Brothers in Arms: Two Marines set to leave Cape on mission to help Wounded Warriors
American military personnel face a range of situations and challenges while serving overseas, but the obstacles do not end when these heroes come home.
“The fight over there is one thing, but it’s another thing when they get back,” Cpl. Rick Geslain, a former rifleman for the Marine Corps, said.
For the wounded who return, it can be almost unimaginable – surgeries, rehabilitation, financial strain, the chance of pain medication addiction. For those in need of help, there is at least one place where they can turn to.
The Wounded Warrior Project is a non-profit volunteer-based organization that helps servicemen and servicewomen who are injured in combat.
“They really do watch out for the vets,” Geslain said. “I know it’s a great organization – I know they take care of all the returning troops.”
So he and four other riflemen from his unit, including Cpl. Doug Meyer, of Cape Coral, have come up with a plan to raise funds for the organization. The Marines are running from Myrtle Beach, S.C., to Ground Zero in New York.
“We had a lot of close calls, but me personally, I made it out unscathed,” Meyer said, adding that he lost a few buddies and others were injured.
“I wanted to do something in return for them, to help them out,” he said.
The group hopes to raise $20,000 for the Wounded Warrior Project.
“I’ve personally witnessed what they do. They make it so much easier to transition back (into civilian life),” Meyer said.
As of Thursday, the group had raised about $6,700 in donations.
Geslain expressed surprise at the support they had received so far.
“That just proves to you that there’s a lot of people out there that care about the guys and girls who come back wounded,” he said.
The idea for the fund-raiser initially started with Geslain. His first idea was to run from Camp Lejune in North Carolina to Camp Pendleton in California.
“I found, logistically, it was a nightmare,” Geslain said.
So, he rerouted the trek from his home – Myrtle Beach – to New York.
“I have a lot of support here,” he said, adding that he grew up in the Big Apple. “I was there for 9/11. I know families who lost loved ones.”
Geslain then contacted the others and a plan came together in a few months. Joining he and Meyer will be Cpl. Raziel Diaz, Cpl. Jose Isa and Cpl. Josh Miller.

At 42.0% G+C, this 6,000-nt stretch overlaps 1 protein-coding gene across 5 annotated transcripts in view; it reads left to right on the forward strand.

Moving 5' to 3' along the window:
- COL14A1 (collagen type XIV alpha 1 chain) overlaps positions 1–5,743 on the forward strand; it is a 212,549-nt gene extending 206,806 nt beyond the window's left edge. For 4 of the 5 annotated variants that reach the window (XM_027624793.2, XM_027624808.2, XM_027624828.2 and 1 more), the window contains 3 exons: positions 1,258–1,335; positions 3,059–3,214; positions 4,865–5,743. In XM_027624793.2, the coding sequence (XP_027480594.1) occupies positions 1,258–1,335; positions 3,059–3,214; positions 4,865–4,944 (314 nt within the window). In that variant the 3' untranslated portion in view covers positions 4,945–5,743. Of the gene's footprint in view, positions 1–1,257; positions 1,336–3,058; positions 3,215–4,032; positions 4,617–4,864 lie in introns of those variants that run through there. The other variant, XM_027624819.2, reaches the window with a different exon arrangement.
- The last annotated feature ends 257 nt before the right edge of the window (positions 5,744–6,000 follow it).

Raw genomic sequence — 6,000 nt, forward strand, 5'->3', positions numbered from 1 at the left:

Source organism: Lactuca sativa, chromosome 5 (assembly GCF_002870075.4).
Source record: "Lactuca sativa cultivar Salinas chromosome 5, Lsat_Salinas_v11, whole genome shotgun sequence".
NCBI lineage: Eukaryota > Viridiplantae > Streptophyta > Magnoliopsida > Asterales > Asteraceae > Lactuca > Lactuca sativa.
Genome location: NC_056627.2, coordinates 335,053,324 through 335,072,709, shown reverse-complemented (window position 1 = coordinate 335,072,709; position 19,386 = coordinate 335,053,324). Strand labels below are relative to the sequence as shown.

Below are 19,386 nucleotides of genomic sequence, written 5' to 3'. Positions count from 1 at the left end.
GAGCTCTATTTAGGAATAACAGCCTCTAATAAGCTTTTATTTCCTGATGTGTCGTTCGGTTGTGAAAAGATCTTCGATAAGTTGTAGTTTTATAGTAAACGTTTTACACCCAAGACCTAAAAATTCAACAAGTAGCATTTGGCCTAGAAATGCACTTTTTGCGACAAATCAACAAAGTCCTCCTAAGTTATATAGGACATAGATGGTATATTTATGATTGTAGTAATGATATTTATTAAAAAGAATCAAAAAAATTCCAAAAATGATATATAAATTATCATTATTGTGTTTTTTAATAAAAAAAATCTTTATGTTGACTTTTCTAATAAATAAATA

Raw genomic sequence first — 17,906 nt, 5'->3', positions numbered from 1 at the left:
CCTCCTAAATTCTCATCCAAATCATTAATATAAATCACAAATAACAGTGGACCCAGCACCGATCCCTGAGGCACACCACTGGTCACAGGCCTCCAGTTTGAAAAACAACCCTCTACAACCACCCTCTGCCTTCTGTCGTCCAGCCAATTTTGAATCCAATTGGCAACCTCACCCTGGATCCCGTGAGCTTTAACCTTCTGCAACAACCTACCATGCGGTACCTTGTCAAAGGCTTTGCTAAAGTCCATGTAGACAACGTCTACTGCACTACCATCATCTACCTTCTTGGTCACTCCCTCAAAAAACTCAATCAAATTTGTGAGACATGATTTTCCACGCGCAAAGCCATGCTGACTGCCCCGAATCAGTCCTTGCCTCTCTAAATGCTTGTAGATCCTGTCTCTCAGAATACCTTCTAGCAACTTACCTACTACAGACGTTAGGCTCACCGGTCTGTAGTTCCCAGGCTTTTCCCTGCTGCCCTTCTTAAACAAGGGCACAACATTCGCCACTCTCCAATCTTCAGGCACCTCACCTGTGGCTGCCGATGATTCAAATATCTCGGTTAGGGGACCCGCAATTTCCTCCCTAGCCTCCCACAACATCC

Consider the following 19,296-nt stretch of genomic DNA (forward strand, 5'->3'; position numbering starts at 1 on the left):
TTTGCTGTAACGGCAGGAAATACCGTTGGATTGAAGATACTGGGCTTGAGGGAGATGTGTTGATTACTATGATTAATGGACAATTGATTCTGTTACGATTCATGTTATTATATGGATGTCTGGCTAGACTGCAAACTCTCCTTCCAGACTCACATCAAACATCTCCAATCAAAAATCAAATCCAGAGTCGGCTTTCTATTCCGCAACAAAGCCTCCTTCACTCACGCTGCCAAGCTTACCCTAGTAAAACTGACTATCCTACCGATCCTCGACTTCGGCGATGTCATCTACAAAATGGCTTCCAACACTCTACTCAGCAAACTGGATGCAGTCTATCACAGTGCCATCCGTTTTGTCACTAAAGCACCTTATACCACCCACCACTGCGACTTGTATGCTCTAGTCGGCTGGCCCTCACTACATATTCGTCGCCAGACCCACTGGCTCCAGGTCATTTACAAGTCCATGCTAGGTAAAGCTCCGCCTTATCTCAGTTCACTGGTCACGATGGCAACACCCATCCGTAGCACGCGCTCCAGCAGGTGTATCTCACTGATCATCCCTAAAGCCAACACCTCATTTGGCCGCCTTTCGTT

On Thursday, the five-man team will depart out of Eastern Carolina University for the “relay-style” run. One person will run at a time, while the others will follow in a RV that has been donated by a friend, Meyer said.
“Each person is going to take turns running at least six miles per day,” he said, adding that they expect the trek to take approximately 20 to 25 days. “We’ll probably have to stop at night because there’s some crazy drivers.”
The group will post videos of their run online along the way.
“All of us that are doing this are not big runners,” Meyer said, adding that they are more into weight lifting. “It’ll give people enjoyment to watch us.”
“I am not a runner, whatsoever,” he said.
Both Geslain and Meyer have a comrade in mind for the run.
Meyer is taking part for Cpl. Joseph “Joe” Whitehead, of Mobile, Ala. Whitehead was killed on Jan. 17, 2011, by an IED during an operation in Afghanistan. The tragedy occurred days after Whitehead turned 23.
He explained that he never saw Whitehead in a bad mood.
“He was happy,” Meyer said. “He was always an outgoing guy.”
Geslain is doing the run for Cpl. Kevin Cueto. After being transferred to another unit, he was killed on June 22, 2010, when he stepped on an IED in Afghanistan. He was in his early 20s when he died, according to Geslain.
“He was just all around a great Marine,” he said, adding that he best remembers Cueto’s sense of humor, his wits and his character.
To make a donation, visit online: www.facebook.com/gruntrunners.
“If anyone wants to come join us and run with us, they’re more than welcome to,” Meyer said. “The more people who know about it, the better.”
Meyer was born in Fort Myers, grew up in the Cape and graduated from Mariner High School. He enlisted in the Marine Corps in the summer of 2008, and he served in Iraq and Afghanistan before being discharged in March.
Geslain enlisted in 2005 and served in Iraq, Africa, Cuba, Israel, Spain and Germany. He was honorably discharged in June 2010 after three tours.